What is Popular Medicine?

Article Details
  • Written By: D. Messmer
  • Edited By: A. Joseph
  • Last Modified Date: 11 October 2019
  • Copyright Protected:
    Conjecture Corporation
  • Print this Article
Free Widgets for your Site/Blog
Part of Grand Central Station, there is a secret railway platform underneath the Waldorf Astoria hotel in New York.  more...

October 22 ,  1962 :  US President John F. Kennedy ordered an air and naval blockade in Cuba.  more...

Popular medicine, also known as folk medicine, is any form of medical treatment that does not fall within the bounds of professional medical services. Popular medicine usually includes remedies that families have passed down over several generations. With the advent of modern medicine, popular medicine has become less common in many nations and is often considered to lack legitimacy, but prior to the 20th century, it was far more common than treatment by a medical professional.

Popular medicine was very common in the 18th and 19th centuries. Trained professionals often were too far away or too expensive, so many people relied on friends and relatives, as well as their own knowledge, to provide treatments for their illnesses. There were many printed texts whose aim was to assist people in treating themselves when they were ill. The quality of care varied tremendously, but there were practitioners of popular medicine who were quite well versed in the medical knowledge of the time.

Still, many of the treatments that derived from knowledge that was passed down from generation to generation or that was part of a cultural tradition had little grounding in scientific knowledge. Several non-professional practitioners of the healing arts resorted to spiritual methods of treatment, including prayer and, in some cases, elaborate rituals. Herbal remedies were common, as were prohibitions against certain behaviors.


Researchers have divided popular medicine into four categories, or "worlds," based on the source of the ailment. Treatments for the "patient world" involve altering those factors that the patient can control, such as diet, smoking or drinking. Treatments involving the "natural world" aim to cure ailments that are the result of natural causes, which include infection, insect and animal bites and even natural disasters. Treatments for the "social world" involve ailments that result from other people either through physical injury or through curses or witchcraft. The "supernatural world" is a branch of popular medicine that deals with illnesses believed to be the result of the spiritual influences of spirits, gods or ancestors.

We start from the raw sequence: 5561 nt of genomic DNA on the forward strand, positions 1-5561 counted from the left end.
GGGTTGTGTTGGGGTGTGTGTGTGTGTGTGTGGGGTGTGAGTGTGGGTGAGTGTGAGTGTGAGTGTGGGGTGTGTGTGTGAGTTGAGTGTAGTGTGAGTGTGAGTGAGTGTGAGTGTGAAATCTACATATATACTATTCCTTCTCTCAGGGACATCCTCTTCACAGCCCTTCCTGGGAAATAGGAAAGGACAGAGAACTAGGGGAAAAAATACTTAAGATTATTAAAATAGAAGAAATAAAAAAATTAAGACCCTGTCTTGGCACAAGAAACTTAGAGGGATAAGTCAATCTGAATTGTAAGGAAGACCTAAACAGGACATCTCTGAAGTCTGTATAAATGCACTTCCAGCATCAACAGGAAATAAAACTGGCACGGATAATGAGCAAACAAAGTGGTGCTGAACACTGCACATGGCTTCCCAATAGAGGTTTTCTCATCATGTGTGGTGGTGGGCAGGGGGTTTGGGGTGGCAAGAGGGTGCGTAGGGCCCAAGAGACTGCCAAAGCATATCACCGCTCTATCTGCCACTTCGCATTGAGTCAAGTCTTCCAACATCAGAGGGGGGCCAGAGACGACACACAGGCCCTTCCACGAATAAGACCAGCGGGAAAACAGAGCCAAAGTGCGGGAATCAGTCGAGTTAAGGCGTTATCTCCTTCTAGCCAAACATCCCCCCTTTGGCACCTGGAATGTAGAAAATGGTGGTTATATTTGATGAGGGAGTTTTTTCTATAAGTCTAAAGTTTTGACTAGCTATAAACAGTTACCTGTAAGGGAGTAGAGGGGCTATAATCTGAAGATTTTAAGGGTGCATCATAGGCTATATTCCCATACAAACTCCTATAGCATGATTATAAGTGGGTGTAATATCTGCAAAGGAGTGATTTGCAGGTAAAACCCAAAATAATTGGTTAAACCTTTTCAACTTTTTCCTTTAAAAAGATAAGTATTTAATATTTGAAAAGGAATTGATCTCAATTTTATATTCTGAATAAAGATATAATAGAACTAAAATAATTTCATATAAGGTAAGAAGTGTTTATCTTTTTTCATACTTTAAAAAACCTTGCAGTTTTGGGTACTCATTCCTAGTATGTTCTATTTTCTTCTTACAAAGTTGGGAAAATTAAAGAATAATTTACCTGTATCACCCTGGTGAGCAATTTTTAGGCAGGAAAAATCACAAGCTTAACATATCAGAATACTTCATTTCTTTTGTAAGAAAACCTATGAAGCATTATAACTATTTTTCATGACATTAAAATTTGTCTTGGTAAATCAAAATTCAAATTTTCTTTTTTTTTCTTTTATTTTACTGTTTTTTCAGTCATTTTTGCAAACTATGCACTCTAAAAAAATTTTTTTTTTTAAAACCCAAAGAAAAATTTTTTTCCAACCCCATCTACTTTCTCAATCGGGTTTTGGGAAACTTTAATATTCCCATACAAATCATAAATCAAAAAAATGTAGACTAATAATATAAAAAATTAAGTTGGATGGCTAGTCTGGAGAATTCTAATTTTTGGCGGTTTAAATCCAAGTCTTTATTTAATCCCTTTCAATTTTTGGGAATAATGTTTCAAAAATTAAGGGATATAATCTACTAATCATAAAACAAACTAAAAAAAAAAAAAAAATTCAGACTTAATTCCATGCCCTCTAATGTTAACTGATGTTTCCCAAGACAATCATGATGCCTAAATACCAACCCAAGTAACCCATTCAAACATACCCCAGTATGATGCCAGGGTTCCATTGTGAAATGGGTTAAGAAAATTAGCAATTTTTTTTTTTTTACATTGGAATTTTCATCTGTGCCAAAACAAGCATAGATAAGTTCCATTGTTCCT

The place of popular medicine changed significantly with the rise of the medical industry during the 20th century. It became much easier for the sick to have access to professional medical care, so popular medicine came to refer specifically to alternative therapies whose potential benefits Western medicine has not formally recognized. Today, the term includes a wide array of alternative therapy treatments. Herbal remedies still are a common form of popular medicine, as are many spiritual forms of treatment.


You might also Like


Discuss this Article

Post 3

@Sierra02 - The NCCAM or National Center for Complementary and Alternative Medicine classified popular medicine treatments into five categories.

First is Alternative Medical Systems which is the healing through acupuncture, homeopathy, Native American healing and Chinese medicine.

Next is mind-body interventions which are behavioral therapies, patient support groups and mind-body interventions.

Third is the biological based therapies which are healing from the substances found in natural herbs, foods and vitamins.

Manipulative and Body Based Therapy is fourth and it's a method that uses manipulation such as acupuncture, reflexology, chiropractor, and even massage therapy.

And the fifth type is Energy Therapies. There are two types practiced in this category. The first is a biofield therapy that manipulates

the energy by placing their hands through the biofield. An example of this is therapeutic touch or Reiki.

And the second energy therapy has been categorized as bioelectromagnetic based therapy. There are two theories behind the healing process of magnets. One suggests the magnet increases blood flow while the other believes it stimulates the nerve endings.

Post 2

@babylove - Thanks for sharing that information about the green tea oil. I'll have to remember that the next time I get a toothache. I've always used crushed garlic around the tooth and gargled with salt water.

I'm always fascinated with the kinds of home remedies people use to cure common aches and pains. I believe much of what our bodies need is provided to us by nature already.

I've been experimenting with alternative herbal medicine for awhile, but I know there are other types of popular medicine being practiced today as well. Does anyone know what they're called?

Post 1

I was first introduced to the use of alternative medicine from my sister a few months ago. I had an abscess tooth that was causing me a great deal of pain.

I remember it was a long holiday weekend and there wasn't a dentist to be found for three days. When I told my sister about my tooth she came right over carrying a little bottle of green tea oil.

She dipped a q-tip in the solution and allowed me to massage it and around the aching tooth and gums. I'm telling you that within seconds, not minutes, but seconds the pain was gone!

I'd never found anything over the counter or by prescription that worked so quickly and so well. I have since seen my dentist about the abscess, but to anyone who is in dire straights like I was, try using the green tea oil for temporary relief.

Post your comments

Post Anonymously


forgot password?